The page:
Who Needs Quality Service When You Have PR?

The Marketing Society of Kenya had a very serious, awards gala dinner the other day. The dinner was to award champions in industry and no one was left behind. Suits were donned and the clickety clack of high heels resounded in the hallways of the intercontinental. Or was it the Stanley? Doesn’t matter, it was some fancy hotel and everyone who is anyone was there. Except for me, I was busy.

The setting of the room was probably the same as any corporate dinner. Food, drink with a light touch of over compensations. CEO’s shared smiles that concealed million shilling losses; PA’s ran around and waiters sipped whiskey behind closed doors before serving it. The MC was probably some long girl in a short dress. She pulled a name out of a hat and everyone went silent.

Or was it an envelope?

At some point it got to the best corporate identity campaign. Miss Long made her way to stage and, with a plastic smile on her face, excitedly announced that the winner of the category was none other than Kenya’s finest, Kenya Power.  “Wait, what?” is what I would have said if I was the one announcing the winner of that particular category. But sadly, I am not nearly long enough, nor a big fan of short skirts.

I find two things wrong with this. First of all, we should look at the meaning of a monopoly. It makes as much sense for Kenya power to be spending so much money on PR as it does for Bob Collymore to buy airtime. When you are the only option in a market what your consumer thinks of you doesn’t matter—especially when your closest competition is charcoal, kerosene and little hamsters running furiously on treadmills.

Some people argue that Kenya Power have been shed in a bad light – pun —in previous years. They need to clean up their public image. And I agree; the public has been having dark thoughts about Kenya Power’s service. Light humour aside, Kenya power have not been the public’s best friend. Here’s a, wild, thought though. If Kenya Power is so interested in being loved by the people perhaps they should do their job. Actually give Kenyans electricity.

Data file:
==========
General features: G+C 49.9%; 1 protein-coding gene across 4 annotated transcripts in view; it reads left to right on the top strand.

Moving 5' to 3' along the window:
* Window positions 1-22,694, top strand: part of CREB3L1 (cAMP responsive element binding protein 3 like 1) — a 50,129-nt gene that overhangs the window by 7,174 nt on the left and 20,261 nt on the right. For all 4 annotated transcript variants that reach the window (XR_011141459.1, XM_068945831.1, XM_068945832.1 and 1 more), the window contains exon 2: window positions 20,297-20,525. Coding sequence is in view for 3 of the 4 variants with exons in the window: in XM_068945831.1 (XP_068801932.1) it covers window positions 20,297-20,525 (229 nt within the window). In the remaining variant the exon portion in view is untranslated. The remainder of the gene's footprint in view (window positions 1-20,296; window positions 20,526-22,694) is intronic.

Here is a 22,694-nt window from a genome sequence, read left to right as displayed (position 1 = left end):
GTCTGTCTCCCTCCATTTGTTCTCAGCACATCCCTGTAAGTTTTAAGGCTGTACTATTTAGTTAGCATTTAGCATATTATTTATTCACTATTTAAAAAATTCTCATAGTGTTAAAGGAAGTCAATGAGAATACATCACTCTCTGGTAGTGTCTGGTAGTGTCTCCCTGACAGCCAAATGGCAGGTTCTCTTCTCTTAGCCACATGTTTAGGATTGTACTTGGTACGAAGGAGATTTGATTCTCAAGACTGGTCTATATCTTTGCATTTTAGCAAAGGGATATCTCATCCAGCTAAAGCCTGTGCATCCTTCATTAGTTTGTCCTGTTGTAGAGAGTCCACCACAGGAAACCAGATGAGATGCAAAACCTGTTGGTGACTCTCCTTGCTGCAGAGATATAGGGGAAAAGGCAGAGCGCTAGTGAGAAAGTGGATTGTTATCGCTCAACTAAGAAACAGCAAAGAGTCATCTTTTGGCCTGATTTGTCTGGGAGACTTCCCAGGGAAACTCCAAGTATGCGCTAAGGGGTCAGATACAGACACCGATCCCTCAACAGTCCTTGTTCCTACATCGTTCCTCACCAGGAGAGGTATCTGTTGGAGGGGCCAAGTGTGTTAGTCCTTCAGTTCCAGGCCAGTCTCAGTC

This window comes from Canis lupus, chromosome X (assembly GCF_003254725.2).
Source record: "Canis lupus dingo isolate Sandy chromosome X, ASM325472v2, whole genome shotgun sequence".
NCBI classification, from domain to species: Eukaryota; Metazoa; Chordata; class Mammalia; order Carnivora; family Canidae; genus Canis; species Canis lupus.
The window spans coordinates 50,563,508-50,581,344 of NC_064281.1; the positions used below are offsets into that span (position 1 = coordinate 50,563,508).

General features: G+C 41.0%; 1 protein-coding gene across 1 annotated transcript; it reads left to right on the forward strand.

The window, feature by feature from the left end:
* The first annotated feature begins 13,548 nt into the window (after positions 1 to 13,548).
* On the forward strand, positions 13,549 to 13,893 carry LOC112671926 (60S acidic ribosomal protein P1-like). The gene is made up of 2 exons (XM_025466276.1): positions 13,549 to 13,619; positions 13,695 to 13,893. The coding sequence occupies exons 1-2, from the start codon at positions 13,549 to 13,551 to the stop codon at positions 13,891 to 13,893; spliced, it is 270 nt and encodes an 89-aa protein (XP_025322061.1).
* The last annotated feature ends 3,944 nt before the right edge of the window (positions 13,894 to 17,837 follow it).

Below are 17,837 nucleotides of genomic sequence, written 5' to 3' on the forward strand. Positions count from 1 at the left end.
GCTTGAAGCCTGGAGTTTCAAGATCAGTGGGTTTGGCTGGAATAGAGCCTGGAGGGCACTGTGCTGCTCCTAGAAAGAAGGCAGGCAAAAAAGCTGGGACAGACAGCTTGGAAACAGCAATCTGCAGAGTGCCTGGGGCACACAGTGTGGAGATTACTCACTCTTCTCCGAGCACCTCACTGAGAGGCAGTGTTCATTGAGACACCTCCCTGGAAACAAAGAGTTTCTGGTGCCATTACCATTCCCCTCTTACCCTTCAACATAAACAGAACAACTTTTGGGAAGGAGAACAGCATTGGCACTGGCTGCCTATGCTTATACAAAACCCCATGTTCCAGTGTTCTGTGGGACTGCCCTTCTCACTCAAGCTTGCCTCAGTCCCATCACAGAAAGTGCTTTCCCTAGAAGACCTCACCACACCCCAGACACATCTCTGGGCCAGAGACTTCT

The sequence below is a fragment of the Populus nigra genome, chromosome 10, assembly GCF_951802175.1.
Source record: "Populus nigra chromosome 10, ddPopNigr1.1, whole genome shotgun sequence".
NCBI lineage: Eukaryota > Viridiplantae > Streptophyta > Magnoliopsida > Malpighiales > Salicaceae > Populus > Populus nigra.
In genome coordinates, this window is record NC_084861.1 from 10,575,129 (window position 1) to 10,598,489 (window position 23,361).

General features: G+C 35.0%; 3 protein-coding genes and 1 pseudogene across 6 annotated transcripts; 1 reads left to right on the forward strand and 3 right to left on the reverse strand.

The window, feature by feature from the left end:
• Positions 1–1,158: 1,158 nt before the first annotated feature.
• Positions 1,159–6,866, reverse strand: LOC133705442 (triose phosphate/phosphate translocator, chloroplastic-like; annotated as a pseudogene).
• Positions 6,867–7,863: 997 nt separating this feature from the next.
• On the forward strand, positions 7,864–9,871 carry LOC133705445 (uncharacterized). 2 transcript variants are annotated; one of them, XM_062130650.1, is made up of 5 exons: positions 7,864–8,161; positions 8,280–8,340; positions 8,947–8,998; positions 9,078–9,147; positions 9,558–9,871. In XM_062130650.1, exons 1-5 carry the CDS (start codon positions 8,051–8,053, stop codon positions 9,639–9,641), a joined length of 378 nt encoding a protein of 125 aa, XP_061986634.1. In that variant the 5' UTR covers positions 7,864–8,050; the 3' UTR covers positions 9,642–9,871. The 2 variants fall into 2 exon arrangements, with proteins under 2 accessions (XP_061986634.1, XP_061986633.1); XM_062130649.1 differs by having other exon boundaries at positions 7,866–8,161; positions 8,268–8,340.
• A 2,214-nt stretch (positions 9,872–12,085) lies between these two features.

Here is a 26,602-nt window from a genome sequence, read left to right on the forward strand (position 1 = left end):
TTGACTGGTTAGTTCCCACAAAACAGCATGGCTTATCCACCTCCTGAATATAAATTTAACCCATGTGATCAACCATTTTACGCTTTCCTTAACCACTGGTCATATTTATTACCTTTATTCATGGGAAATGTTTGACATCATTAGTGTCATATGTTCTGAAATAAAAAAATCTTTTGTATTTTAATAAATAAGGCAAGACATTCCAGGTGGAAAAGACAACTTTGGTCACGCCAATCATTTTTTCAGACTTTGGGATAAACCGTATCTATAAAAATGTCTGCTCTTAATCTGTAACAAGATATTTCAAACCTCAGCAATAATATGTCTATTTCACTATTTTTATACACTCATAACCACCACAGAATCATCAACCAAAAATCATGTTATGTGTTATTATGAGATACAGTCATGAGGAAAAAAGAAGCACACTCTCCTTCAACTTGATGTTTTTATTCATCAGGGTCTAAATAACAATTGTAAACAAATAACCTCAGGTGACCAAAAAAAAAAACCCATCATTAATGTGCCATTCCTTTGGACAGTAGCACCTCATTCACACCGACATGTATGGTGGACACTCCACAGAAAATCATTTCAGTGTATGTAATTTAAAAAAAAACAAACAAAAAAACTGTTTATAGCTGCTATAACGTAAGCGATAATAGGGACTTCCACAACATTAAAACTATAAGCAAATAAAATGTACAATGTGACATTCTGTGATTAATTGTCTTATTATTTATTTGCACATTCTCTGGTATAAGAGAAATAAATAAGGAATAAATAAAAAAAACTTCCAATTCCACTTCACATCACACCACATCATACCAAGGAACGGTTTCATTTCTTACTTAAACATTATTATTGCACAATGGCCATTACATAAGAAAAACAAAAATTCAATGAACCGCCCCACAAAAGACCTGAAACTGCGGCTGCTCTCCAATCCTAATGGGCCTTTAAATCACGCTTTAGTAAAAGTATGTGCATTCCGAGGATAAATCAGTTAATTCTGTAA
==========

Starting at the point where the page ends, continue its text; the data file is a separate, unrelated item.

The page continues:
Think about it. The “our prepaid service will be off” text is one of the most common texts. Scheduled rationing happens more often than we actually have electricity, and we probably have the fittest hamsters in the world. The best service provider is one who you have no idea exists. You get slapped with a power bill at the end of the month and you think, ‘that’s due?’ Think about the service you get so perfectly and take for granted. Wait, you live in Kenya, it never does.

And that’s a huge problem, isn’t it?

We live in a country where we have no problem with bad service. A waiter in a hotel shrugs at you and you just sit there, order and tip. The supermarket teller is talking to his friend on the phone? God forbid you interrupt them, and ask for some actual service.

So in light of this I have decided I am opening a company. It will be a company that provides food stuff to households across the country.  I will make sure all farmers give their produce to me before I distribute it to everyone. I’ll transfer all costs to the consumer and food will constantly go bad in my stores. The prices will be hyper inflated and farmers will be underpaid. I’ll make it so that it is illegal for the farmers to directly supply people, including themselves with food. That will be simple enough, just give someone in government 0.0006% of the company.

Don’t worry though; I’ll go on a mass campaign telling people how good my service is. I’ll come up with witty advertisements and catchphrases. Then MSK will give me an award, they’ll have to.

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